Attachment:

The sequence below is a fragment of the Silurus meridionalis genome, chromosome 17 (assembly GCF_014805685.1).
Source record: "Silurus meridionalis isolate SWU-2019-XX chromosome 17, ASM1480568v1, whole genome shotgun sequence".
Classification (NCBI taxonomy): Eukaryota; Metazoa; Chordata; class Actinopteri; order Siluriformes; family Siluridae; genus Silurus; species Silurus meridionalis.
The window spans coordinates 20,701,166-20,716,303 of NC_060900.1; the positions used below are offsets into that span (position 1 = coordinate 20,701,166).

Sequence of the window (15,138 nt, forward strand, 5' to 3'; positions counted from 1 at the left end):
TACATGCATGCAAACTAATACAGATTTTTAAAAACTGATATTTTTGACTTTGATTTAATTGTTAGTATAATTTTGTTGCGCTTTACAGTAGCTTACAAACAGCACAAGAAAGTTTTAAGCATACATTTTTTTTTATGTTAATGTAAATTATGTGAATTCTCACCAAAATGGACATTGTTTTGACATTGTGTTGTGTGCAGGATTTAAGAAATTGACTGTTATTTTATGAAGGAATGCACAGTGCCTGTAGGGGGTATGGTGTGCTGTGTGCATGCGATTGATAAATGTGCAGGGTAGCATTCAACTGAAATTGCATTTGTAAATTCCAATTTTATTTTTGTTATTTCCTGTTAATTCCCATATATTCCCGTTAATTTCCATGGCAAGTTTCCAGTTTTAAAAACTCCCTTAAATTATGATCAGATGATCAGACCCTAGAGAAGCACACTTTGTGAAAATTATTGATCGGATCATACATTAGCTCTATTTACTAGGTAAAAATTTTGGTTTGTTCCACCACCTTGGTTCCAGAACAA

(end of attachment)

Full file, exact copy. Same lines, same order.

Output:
The sequence below is a fragment of the Silurus meridionalis genome, chromosome 17 (assembly GCF_014805685.1).
Source record: "Silurus meridionalis isolate SWU-2019-XX chromosome 17, ASM1480568v1, whole genome shotgun sequence".
Classification (NCBI taxonomy): Eukaryota; Metazoa; Chordata; class Actinopteri; order Siluriformes; family Siluridae; genus Silurus; species Silurus meridionalis.
The window spans coordinates 20,701,166-20,716,303 of NC_060900.1; the positions used below are offsets into that span (position 1 = coordinate 20,701,166).

Sequence of the window (15,138 nt, forward strand, 5' to 3'; positions counted from 1 at the left end):
TACATGCATGCAAACTAATACAGATTTTTAAAAACTGATATTTTTGACTTTGATTTAATTGTTAGTATAATTTTGTTGCGCTTTACAGTAGCTTACAAACAGCACAAGAAAGTTTTAAGCATACATTTTTTTTTATGTTAATGTAAATTATGTGAATTCTCACCAAAATGGACATTGTTTTGACATTGTGTTGTGTGCAGGATTTAAGAAATTGACTGTTATTTTATGAAGGAATGCACAGTGCCTGTAGGGGGTATGGTGTGCTGTGTGCATGCGATTGATAAATGTGCAGGGTAGCATTCAACTGAAATTGCATTTGTAAATTCCAATTTTATTTTTGTTATTTCCTGTTAATTCCCATATATTCCCGTTAATTTCCATGGCAAGTTTCCAGTTTTAAAAACTCCCTTAAATTATGATCAGATGATCAGACCCTAGAGAAGCACACTTTGTGAAAATTATTGATCGGATCATACATTAGCTCTATTTACTAGGTAAAAATTTTGGTTTGTTCCACCACCTTGGTTCCAGAACAA